Update: Marco Pinto and Hernando Ombao made a much nicer interface to the model, which I recommend instead of my original version (still linked below). As a follow up to this series of posts, I’ve created a version of the model that you can experiment with on your own, without needing to know any… *Read more*

This is my fourth post on modeling the Coronavirus epidemic. I recommend starting with the first post and reading them in order. So far, we’ve learned about the SIR model and used available data combined with the model to predict the epidemic. We’re now going to detour into some additional mathem… *Read more*

Welcome to the third post in my series on modeling the Coronavirus pandemic. In the first and second posts, we introduced the SIR model and used the available data to estimate the model parameters, in the absence of any mitigation (i.e. with no social distancing, quarantine, etc.). In this post w… *Read more*

Welcome back! In the first post of this series, we learned about the SIR model, which consists of three differential equations describing the rate of change of susceptible (S), infected (I), and recovered (R) populations: [\begin{align*} & = -I \ \frac{dI}{dt… *Read more*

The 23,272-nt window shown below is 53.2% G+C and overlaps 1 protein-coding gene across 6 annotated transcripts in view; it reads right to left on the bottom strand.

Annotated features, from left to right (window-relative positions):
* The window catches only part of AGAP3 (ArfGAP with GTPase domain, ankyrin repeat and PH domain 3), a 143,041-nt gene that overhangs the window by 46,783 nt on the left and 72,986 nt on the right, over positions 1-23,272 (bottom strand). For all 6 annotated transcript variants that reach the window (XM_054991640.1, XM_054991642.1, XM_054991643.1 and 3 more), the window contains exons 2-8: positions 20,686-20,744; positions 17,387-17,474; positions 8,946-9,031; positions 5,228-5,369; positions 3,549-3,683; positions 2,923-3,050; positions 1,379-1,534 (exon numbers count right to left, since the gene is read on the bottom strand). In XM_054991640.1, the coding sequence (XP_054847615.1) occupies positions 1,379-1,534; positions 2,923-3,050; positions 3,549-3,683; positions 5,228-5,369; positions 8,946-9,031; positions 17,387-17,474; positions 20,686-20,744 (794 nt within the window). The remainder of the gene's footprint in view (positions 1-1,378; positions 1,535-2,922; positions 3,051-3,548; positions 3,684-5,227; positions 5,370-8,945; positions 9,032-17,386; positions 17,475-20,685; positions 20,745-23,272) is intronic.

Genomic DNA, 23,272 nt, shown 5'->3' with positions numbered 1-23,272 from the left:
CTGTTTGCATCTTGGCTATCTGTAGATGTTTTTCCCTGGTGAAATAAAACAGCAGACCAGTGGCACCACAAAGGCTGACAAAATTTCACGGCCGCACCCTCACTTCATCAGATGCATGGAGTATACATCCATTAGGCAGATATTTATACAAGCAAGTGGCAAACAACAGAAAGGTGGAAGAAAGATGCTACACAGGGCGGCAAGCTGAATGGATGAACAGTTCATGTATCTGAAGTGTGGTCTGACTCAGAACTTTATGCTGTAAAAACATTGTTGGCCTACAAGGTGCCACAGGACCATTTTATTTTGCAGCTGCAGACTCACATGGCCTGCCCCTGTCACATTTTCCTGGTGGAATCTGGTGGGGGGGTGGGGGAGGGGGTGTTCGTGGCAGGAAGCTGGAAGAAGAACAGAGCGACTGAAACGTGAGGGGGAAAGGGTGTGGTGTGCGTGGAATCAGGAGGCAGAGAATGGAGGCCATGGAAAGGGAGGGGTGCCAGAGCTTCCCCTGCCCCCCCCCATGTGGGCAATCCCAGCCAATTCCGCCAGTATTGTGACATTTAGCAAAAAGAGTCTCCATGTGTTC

**David I. Ketcheson**

I am an associate professor of applied mathematics at King Abdullah University of Science and Technology (KAUST), where I lead the Numerical Mathematics Group.

My research involves analysis and development of numerical methods for integration of ordinary and partial differential equations, as well as the implementation of such methods in open source, accessible, high performance software and its application to understanding behavior of nonlinear waves in heterogeneous materials.

- Office: 4202 Al-Khawarizmi Building
- Email & online networks: linked from icons below.